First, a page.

TAGS: DemocraticEducationfoundingSDEstartup

As the crisis in education heightens more and more people are questioning the system. The number of families opting out of the mainstream school system in favour of Home Education is increasing year on year. The number of teachers quitting after just one year in the profession is at an all time high. It’s hardly surprising that more parents and educators are looking for alternatives. But what do you do if there is no alternative near you?

We receive emails weekly, sometimes as much as daily from parents and educators considering starting their own democratic or self-directed project and wanting some advice to help them along the way. So here’s what I tell them.

Don’t. Don’t unless you really have to. A project like East Kent Sudbury will take over your life in ways you can’t possibly imagine at the beginning, even if you think you know what you are getting into. The challenges are numerous from finance, to planning permission, marketing to dealing with hostile press, navigating regulations to explaining your vision to prospective families. And the chances are you will have to manage all of it whilst juggling family life, paid work and a multitude of other commitments. Finding others to help you will be essential. But, although you will meet many along the way that share your frustration with the mainstream, views on the right alternative vary wildly and in any one geographic area there are usually a limited number of people that will share your vision, and even fewer that have the time and resources to help you make it a success. Which brings me back to my original point. Don’t unless you have to.

There are already many start-up groups around the country looking for passionate founders just like you. Many projects that make it to the opening stage struggle to get past the crucial number of students needed for the project to be financially viable long term. I dream of a day when every town will have multiple educational options, from a conventional school to a progressive school like a Steiner or Montessori, to a Self-Directed school like Sudbury and varied options for Home Educators as well. But, to reach that point where settings like EKS are considered a viable alternative or even dare I say it, the norm, more schools need to last well beyond those first formative years. We need more schools with the staying power of Summerhill, Sands, Sudbury Valley, The Circle School, Hudson Valley Sudbury School, De Ruimte and Tamariki. But we will only get there by pooling our resources and creating more long-lasting schools, each one a model for others to follow. And to do that, these settings need to grow to a sizable number and unless they are located in a really densely populated area, that’s only going to happen by some families relocating to join them.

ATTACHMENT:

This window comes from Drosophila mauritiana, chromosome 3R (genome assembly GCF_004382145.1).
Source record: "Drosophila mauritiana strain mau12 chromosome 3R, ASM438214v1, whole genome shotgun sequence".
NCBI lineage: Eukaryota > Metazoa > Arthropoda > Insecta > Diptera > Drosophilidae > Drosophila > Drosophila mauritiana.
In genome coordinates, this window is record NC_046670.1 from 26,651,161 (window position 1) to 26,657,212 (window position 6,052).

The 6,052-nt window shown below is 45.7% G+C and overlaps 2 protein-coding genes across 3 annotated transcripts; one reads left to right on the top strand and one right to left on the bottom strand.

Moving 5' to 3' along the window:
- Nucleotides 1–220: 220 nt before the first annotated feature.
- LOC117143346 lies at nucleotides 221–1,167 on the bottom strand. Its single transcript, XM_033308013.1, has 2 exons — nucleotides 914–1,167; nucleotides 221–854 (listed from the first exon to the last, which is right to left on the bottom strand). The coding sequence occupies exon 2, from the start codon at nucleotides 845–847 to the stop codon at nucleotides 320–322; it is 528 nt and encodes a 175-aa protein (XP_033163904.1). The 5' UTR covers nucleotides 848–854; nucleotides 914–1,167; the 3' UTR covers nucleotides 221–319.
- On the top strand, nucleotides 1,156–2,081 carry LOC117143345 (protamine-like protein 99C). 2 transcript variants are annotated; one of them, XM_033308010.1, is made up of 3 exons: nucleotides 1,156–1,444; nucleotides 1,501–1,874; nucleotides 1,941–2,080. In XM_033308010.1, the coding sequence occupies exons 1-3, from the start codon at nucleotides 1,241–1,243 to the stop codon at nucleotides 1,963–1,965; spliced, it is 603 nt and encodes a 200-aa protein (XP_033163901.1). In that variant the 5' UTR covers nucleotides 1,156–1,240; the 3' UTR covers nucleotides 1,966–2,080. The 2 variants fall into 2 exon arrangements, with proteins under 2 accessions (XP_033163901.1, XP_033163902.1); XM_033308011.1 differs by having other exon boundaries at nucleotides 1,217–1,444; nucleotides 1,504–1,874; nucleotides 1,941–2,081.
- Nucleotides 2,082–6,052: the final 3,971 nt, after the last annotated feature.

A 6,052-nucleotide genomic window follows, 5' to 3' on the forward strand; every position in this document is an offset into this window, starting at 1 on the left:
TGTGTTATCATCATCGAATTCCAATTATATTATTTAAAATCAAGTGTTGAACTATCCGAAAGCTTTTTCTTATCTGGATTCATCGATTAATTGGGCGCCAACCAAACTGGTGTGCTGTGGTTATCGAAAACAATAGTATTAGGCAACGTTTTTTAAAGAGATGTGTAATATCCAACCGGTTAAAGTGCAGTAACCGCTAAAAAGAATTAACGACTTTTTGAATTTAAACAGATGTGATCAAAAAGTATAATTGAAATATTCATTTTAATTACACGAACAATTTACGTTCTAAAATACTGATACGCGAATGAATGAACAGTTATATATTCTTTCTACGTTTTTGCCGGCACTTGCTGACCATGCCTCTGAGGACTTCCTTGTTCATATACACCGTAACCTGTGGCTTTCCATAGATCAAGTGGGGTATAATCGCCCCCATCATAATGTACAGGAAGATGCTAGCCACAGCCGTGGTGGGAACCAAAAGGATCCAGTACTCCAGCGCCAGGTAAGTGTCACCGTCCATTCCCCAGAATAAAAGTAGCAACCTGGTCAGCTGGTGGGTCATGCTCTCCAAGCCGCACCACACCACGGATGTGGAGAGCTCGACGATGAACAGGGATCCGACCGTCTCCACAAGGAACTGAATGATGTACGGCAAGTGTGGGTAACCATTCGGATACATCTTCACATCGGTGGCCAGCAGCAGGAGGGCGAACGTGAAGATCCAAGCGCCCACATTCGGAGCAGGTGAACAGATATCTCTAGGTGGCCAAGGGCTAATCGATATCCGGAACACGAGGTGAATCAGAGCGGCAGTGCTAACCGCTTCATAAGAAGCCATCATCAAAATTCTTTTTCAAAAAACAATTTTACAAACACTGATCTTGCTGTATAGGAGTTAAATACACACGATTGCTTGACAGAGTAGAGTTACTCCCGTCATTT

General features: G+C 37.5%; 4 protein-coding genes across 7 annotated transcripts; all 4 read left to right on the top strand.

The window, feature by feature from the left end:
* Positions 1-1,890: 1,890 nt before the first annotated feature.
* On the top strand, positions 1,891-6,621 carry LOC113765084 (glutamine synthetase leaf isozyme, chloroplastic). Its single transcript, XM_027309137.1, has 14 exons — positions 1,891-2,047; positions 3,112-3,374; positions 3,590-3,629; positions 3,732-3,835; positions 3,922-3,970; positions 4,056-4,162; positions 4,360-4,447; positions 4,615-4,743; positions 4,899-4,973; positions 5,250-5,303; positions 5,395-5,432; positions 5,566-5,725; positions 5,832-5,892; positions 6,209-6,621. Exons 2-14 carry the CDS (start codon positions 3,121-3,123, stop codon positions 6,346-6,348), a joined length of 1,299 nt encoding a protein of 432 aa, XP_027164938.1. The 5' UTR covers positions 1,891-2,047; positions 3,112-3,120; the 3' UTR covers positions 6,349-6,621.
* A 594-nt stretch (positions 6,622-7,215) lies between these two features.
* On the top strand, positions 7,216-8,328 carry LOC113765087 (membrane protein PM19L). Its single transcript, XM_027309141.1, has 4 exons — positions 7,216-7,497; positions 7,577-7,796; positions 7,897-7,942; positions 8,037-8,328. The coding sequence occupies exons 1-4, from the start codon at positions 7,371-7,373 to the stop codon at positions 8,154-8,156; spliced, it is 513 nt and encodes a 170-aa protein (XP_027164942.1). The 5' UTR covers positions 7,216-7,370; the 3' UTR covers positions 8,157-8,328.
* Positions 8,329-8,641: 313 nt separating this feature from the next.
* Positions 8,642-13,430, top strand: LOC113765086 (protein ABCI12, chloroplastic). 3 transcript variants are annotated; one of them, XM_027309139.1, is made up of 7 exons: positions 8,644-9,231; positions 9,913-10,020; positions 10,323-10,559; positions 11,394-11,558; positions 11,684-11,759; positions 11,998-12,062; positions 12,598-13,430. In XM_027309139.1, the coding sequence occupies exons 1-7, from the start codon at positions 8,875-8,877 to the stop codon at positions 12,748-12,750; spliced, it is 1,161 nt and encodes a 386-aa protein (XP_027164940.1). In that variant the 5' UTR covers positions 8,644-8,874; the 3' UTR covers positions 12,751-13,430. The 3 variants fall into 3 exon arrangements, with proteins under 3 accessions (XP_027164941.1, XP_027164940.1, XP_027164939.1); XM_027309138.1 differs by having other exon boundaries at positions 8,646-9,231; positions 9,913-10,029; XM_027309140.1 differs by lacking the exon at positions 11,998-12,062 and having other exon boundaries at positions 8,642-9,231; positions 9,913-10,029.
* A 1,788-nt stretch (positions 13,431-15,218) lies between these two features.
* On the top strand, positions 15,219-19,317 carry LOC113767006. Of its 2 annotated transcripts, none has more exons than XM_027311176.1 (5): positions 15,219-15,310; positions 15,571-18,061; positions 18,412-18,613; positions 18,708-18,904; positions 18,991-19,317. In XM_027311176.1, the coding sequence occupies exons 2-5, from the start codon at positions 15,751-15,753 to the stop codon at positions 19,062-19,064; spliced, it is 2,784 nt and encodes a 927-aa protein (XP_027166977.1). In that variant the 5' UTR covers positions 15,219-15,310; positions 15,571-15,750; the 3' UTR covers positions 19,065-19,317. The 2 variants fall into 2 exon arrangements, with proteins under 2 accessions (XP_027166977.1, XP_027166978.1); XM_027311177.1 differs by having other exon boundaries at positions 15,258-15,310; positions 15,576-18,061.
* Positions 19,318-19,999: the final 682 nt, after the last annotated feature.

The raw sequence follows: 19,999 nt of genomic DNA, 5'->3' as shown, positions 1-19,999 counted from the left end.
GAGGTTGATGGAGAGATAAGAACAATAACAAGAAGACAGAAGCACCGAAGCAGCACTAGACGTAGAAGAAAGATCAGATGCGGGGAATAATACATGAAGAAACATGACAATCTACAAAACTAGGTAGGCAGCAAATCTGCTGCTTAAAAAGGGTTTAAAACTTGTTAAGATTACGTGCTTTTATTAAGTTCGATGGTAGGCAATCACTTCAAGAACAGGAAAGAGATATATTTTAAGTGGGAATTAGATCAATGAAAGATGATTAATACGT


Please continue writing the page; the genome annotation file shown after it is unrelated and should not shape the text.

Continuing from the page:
I asked Naomi Fisher, parent of two, why she chose to relocate her family from the London suburbs to Paris so her children could attend a democratic school there, rather than starting her own school nearer to home. Here’s what she said:

“Well, we did think about starting something. But when I started to look into it, it seemed that there were many small struggling democratic schools, and everyone seemed to want to start their own project rather than joining existing schools. Plus it looked like even though it’s expensive to move country, it was even more expensive to start a school.”

Read more about why Naomi relocated for a democratic school here.

If it’s at all feasible for you (and of course work, family, visas and other things sometimes mean that it’s not) look for an existing school or start-up project and move to join it. We are always eager to hear from others that would like to join our team and help EKS grow and thrive. Margate is a great place to live with a thriving cultural scene and blue flag beaches and an already established self-directed democratic learning community. Get in touch to see if we need someone with your skills. The Freedom to Learn Network in the UK is another great place to start to find possible collaborators and learn from others that have been where you are now. Join their Facebook group and attend the annual festival to see if there is an existing setting that’s a good fit for your vision and values.